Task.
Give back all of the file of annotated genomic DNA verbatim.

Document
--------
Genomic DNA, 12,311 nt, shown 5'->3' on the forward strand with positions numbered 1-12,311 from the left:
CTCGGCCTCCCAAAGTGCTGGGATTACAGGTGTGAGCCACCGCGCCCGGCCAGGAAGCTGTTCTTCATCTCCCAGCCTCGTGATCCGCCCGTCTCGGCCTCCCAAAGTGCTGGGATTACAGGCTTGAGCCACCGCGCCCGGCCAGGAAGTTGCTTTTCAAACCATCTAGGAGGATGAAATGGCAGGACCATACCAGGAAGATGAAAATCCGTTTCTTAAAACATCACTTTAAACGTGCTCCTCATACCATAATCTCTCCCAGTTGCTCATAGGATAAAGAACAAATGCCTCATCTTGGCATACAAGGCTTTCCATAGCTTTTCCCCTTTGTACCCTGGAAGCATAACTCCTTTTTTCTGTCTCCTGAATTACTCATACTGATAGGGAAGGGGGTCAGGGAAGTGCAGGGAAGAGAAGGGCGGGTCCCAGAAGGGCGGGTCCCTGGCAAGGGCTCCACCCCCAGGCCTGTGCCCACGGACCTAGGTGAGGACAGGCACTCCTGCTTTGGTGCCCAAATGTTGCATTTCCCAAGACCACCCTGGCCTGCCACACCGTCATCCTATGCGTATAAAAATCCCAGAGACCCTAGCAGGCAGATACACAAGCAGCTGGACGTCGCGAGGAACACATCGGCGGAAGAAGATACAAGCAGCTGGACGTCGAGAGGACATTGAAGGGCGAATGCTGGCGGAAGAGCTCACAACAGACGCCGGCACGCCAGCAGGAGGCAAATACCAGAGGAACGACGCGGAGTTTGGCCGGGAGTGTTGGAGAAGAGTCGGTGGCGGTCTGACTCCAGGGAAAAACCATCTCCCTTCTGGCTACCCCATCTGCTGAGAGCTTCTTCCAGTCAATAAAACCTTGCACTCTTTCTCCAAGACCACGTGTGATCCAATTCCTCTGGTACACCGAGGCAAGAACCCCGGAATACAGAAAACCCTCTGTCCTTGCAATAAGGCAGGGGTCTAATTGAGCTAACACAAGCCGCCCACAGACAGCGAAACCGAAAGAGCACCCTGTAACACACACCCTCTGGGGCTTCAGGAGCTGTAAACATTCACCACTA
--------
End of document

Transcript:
Genomic DNA, 12,311 nt, shown 5'->3' on the forward strand with positions numbered 1-12,311 from the left:
CTCGGCCTCCCAAAGTGCTGGGATTACAGGTGTGAGCCACCGCGCCCGGCCAGGAAGCTGTTCTTCATCTCCCAGCCTCGTGATCCGCCCGTCTCGGCCTCCCAAAGTGCTGGGATTACAGGCTTGAGCCACCGCGCCCGGCCAGGAAGTTGCTTTTCAAACCATCTAGGAGGATGAAATGGCAGGACCATACCAGGAAGATGAAAATCCGTTTCTTAAAACATCACTTTAAACGTGCTCCTCATACCATAATCTCTCCCAGTTGCTCATAGGATAAAGAACAAATGCCTCATCTTGGCATACAAGGCTTTCCATAGCTTTTCCCCTTTGTACCCTGGAAGCATAACTCCTTTTTTCTGTCTCCTGAATTACTCATACTGATAGGGAAGGGGGTCAGGGAAGTGCAGGGAAGAGAAGGGCGGGTCCCAGAAGGGCGGGTCCCTGGCAAGGGCTCCACCCCCAGGCCTGTGCCCACGGACCTAGGTGAGGACAGGCACTCCTGCTTTGGTGCCCAAATGTTGCATTTCCCAAGACCACCCTGGCCTGCCACACCGTCATCCTATGCGTATAAAAATCCCAGAGACCCTAGCAGGCAGATACACAAGCAGCTGGACGTCGCGAGGAACACATCGGCGGAAGAAGATACAAGCAGCTGGACGTCGAGAGGACATTGAAGGGCGAATGCTGGCGGAAGAGCTCACAACAGACGCCGGCACGCCAGCAGGAGGCAAATACCAGAGGAACGACGCGGAGTTTGGCCGGGAGTGTTGGAGAAGAGTCGGTGGCGGTCTGACTCCAGGGAAAAACCATCTCCCTTCTGGCTACCCCATCTGCTGAGAGCTTCTTCCAGTCAATAAAACCTTGCACTCTTTCTCCAAGACCACGTGTGATCCAATTCCTCTGGTACACCGAGGCAAGAACCCCGGAATACAGAAAACCCTCTGTCCTTGCAATAAGGCAGGGGTCTAATTGAGCTAACACAAGCCGCCCACAGACAGCGAAACCGAAAGAGCACCCTGTAACACACACCCTCTGGGGCTTCAGGAGCTGTAAACATTCACCACTA